Content-based restrictions regulate speech based on its subject matter or viewpoint. They seek to “suppress, disadvantage, or impose differential burdens upon speech because of its content.” Justice Holmes, in one of his most famous opinions, wrote:
“ The most stringent protection of free speech would not protect a man in falsely shouting fire in a theater and causing a panic. . . . The question in every case is whether the words used . . . create a clear and present danger. . . . ”
In its current formulation of this principle, the Supreme Court held that “advocacy of the use of force or of law violation” is protected unless “such advocacy is directed to inciting or producing imminent lawless action and is likely to incite or produce such action.” Similarly, the Court held that a statute prohibiting threats against the life of the President could be applied only against speech that constitutes a “true threat,” and not against mere “political hyperbole.”
In cases of content-based restrictions of speech other than advocacy or threats, such regulations are presumptively invalid. The Supreme Court generally has applies the “strict scrutiny” standard, which means that it will uphold a content-based restriction only if it is necessary “to promote a compelling interest,” and is “the least restrictive means to further the articulated interest.”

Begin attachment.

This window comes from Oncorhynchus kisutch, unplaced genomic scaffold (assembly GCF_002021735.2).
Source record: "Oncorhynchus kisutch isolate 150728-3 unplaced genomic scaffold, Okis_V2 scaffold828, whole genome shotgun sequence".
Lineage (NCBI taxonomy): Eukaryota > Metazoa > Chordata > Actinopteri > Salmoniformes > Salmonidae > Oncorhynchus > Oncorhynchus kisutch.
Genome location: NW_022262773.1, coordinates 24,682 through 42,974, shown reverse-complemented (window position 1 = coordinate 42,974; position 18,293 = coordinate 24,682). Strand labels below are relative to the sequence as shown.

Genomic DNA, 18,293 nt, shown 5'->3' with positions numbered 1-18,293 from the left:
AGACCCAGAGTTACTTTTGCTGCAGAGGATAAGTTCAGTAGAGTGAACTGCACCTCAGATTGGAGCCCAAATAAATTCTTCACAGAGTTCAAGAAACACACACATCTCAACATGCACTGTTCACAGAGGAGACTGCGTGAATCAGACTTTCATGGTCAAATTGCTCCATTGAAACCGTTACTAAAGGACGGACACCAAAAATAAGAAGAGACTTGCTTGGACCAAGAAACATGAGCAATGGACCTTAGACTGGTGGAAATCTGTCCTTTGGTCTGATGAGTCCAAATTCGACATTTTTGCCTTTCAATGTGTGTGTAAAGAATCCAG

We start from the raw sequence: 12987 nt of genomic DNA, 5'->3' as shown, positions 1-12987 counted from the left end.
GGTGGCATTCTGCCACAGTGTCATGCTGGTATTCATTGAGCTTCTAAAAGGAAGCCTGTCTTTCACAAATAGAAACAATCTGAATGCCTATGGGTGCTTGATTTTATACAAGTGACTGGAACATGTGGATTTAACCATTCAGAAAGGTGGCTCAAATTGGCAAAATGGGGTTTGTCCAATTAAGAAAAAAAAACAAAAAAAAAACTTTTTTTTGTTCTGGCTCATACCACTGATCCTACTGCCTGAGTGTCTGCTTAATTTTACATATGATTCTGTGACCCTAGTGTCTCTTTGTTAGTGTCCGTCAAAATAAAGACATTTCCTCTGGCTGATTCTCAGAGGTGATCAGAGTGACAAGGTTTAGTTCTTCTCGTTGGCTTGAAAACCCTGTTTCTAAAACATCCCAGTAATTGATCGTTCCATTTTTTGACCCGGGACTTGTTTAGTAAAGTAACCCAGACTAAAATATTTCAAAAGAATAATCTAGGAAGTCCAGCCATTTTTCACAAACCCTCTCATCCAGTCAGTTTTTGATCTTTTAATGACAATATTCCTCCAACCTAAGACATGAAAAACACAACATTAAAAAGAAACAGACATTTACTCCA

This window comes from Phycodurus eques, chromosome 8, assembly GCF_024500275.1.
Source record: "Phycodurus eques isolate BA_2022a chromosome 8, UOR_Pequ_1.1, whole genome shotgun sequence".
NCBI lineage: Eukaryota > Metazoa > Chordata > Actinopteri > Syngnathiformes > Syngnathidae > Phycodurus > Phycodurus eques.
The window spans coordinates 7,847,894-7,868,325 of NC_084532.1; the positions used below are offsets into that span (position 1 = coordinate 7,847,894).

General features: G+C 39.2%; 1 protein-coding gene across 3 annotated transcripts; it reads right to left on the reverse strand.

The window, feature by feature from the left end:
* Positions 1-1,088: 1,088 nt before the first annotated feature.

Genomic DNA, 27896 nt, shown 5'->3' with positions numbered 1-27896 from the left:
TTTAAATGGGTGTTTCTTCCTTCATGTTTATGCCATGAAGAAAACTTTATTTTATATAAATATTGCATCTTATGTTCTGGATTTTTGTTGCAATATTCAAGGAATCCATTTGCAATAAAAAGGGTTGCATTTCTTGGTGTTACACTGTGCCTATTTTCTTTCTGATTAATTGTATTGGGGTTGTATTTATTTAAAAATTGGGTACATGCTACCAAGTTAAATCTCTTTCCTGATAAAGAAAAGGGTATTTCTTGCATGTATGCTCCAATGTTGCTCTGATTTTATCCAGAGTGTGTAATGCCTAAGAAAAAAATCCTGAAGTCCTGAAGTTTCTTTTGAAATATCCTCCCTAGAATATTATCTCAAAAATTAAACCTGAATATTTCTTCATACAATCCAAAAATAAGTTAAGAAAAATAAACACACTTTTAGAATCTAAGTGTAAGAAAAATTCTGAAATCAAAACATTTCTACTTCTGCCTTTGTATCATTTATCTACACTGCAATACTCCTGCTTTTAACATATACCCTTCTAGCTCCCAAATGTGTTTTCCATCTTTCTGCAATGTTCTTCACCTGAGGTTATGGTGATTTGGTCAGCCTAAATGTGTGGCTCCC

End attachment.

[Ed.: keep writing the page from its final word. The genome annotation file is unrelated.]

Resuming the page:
Thus, it is ordinarily unconstitutional for a state to proscribe a newspaper from publishing the name of a rape victim, lawfully obtained. This is because there ordinarily is no compelling governmental interest in protecting a rape victim’s privacy.
By contrast, “[n]o one would question but that a government might prevent actual obstruction to its recruiting service or the publication of the sailing dates of transports or the number and location of troops.” Similarly, the government may proscribe “‘fighting’ words — those which by their very utterance inflict injury or tend to incite an immediate breach of the peace.” Here the Court was referring to utterances that constitute “epithets or personal abuse” that “are no essential part of any exposition of ideas,” as opposed to, for example, flag burning.
The operative distinctions between a court’s review of a content-based restrictions and a content-neutral restrictions is that in the former case, the government must meet the “compelling interest” and “least restrictive means” standards, while in the latter situation the government need only prove a “significant interest” and the availability of “ample alternative channels for communication of the information.”
Constitutional scholars generally agree that governmental regulation of media products with violent content, “whether in the form of banning, rating, or channeling of violent media content, necessarily requires the government to make a judgment as to what content lies within the ambit of the statute and what content does not,” thereby triggering content-based strict scrutiny review.